Art Institute of Chicago Presents MIRRORING CHINA’S PAST: EMPERORS AND THEIR BRONZES Exhibit Preview

Wine Bucket (Xiao Chen Xi you), late Shang dynasty (13th–11th century BC).

Mirroring China’s Past: Emperors and Their Bronzes, running February 25 through May 13, 2018, features more than 180 exquisite objects once collected by Chinese emperors and prominent scholars, to bring to life the fascinating artistic tradition and historical context of ancient bronzes. In this, the first exhibition of its kind, visitors will explore these bronzes from ancient China and their deep and rich social and cultural histories: evolving from every day use for cooking, drinking, and serving food; to embodying a spirituality that played an essential role in religion and ritual, as well as to powerful symbols of divine omens for dynastic rulers. They also played a role in forming social relationships among the elites. Behind each bronze is a fascinating story waiting to be discovered. Drawing from the museum’s own holdings, private collections, and US museums, Mirroring China’s Past will also introduce visitors to objects on loan from the Palace Museum, Beijing and the Shanghai Museum.

Tao Wang, Pritzker Chair of Asian Art at the Art Institute and the exhibition’s curator, elaborates on the significance Chinese emperors bestowed on the discovery of bronzes, “For the emperor-collectors, ancient bronzes were more than a collection piece, they were perceived as the Mandate of Heaven—an embodiment or symbol of moral and political authority. Their collecting activity would not be considered as that of a mere individual, but to a large degree as the representation of state power.”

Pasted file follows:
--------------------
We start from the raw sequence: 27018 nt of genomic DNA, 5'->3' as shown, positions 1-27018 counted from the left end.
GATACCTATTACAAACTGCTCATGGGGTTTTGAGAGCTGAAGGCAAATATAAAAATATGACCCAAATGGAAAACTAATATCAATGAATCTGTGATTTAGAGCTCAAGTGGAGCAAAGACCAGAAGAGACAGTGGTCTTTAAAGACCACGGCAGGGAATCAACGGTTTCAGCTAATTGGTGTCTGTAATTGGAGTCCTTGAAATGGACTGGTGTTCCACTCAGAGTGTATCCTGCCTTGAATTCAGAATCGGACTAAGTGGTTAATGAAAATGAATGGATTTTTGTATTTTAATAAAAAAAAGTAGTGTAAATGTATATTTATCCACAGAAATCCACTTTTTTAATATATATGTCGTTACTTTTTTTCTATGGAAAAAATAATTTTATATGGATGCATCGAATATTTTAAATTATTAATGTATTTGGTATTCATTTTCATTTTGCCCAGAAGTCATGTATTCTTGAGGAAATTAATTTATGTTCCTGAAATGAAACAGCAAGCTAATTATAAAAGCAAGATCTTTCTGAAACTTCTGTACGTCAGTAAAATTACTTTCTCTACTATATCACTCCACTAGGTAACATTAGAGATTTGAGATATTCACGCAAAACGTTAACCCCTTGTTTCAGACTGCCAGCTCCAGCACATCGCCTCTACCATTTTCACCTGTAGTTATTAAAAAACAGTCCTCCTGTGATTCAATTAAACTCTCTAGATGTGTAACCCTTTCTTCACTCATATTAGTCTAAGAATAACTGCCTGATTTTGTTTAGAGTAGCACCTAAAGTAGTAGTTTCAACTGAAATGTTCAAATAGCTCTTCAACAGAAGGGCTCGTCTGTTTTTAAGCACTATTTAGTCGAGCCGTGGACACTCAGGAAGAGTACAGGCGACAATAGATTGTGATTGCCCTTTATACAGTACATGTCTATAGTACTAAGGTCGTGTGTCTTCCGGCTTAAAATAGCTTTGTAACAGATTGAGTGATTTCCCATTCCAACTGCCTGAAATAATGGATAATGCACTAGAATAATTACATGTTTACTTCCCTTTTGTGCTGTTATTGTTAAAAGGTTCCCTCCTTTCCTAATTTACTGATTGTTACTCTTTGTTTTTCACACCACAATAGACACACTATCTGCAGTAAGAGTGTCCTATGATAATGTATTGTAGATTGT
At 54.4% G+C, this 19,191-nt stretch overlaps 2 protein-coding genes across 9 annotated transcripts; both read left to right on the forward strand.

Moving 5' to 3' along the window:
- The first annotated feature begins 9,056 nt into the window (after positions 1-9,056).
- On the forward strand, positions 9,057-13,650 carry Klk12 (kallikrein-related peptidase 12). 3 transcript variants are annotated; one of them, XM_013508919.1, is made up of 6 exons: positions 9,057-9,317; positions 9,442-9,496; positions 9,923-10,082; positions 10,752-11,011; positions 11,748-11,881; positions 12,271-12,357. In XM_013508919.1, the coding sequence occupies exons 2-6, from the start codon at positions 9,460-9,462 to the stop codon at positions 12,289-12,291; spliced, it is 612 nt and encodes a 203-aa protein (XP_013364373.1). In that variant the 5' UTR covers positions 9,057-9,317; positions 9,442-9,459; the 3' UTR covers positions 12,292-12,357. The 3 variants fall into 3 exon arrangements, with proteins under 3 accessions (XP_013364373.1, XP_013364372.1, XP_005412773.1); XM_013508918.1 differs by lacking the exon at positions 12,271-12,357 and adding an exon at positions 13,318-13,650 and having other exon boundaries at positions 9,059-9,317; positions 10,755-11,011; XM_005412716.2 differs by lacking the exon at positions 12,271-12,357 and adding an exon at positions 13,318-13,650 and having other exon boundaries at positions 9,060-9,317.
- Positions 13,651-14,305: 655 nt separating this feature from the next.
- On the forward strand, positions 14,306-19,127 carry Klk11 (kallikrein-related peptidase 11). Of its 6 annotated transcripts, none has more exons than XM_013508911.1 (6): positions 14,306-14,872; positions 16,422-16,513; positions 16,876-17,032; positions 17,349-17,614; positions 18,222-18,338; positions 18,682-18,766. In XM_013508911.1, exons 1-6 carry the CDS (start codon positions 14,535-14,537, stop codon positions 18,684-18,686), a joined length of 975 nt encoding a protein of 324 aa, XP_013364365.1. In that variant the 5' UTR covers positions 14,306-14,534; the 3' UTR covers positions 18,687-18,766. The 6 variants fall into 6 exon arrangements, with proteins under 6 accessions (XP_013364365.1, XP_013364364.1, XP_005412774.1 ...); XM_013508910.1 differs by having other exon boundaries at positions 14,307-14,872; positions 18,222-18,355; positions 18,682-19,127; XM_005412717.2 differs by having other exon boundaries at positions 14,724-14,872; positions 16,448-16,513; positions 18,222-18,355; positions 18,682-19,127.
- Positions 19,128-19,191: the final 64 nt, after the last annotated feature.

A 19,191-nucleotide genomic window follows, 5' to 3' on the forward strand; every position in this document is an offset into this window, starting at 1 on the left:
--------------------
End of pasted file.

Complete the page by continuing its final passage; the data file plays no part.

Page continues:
For example, Huizong (r. 1100–25) of the Song dynasty (960–1279) and Qianlong (r. 1735–96), the mighty emperor of the Qing dynasty (1644–1911), were well known for personally collecting ancient bronzes, sponsoring the creation of a great number of reproductions, and initiating ambitious cataloguing projects of the palace assets. Indeed, emperors frequently demanded that government offices pursue antiquities in the name of the state and often received them as tribute. For the emperors, collecting ancient art, in particular ritual bronzes, had a political and cultural function, and such activity was often used as an instrument of cultural policy.

In addition to the extraordinary bronzes, the exhibition will also feature volumes of the original catalogue Emperor Qianlong commissioned in the 18th century as well as a 55 feet long scroll of rubbings of bronzes and paintings and other mediums illustrating rich creative correspondences between bronzes and artworks of the time. The exhibition also includes several works by contemporary artists, which demonstrate the significant role ancient bronzes still held in today’s society.

Bird-Shaped Container (zun), late Shang dynasty (13th–11th century BC). The Art Institute of Chicago, Lucy Maud Buckingham Collection.


February 25-May 13, 2018


Courtesy of the Art Institute of Chicago

Slider Photos

Lobed Tripod Cauldron (Shi Yin li), Mid-Western Zhou dynasty, 927–850 BC. China. The Palace Museum, Beijing.

Bell (nao), Western Zhou dynasty (1046–771 BC). China, probably Hunan province. The Art Institute of Chicago. Lucy Maud Buckingham Collection.


Art Institute of Chicago

111 S Michigan Ave

Chicago, IL 60603


Adults - $25

Seniors (65+) -$19

Students - $19

Teens (14-17) - $19


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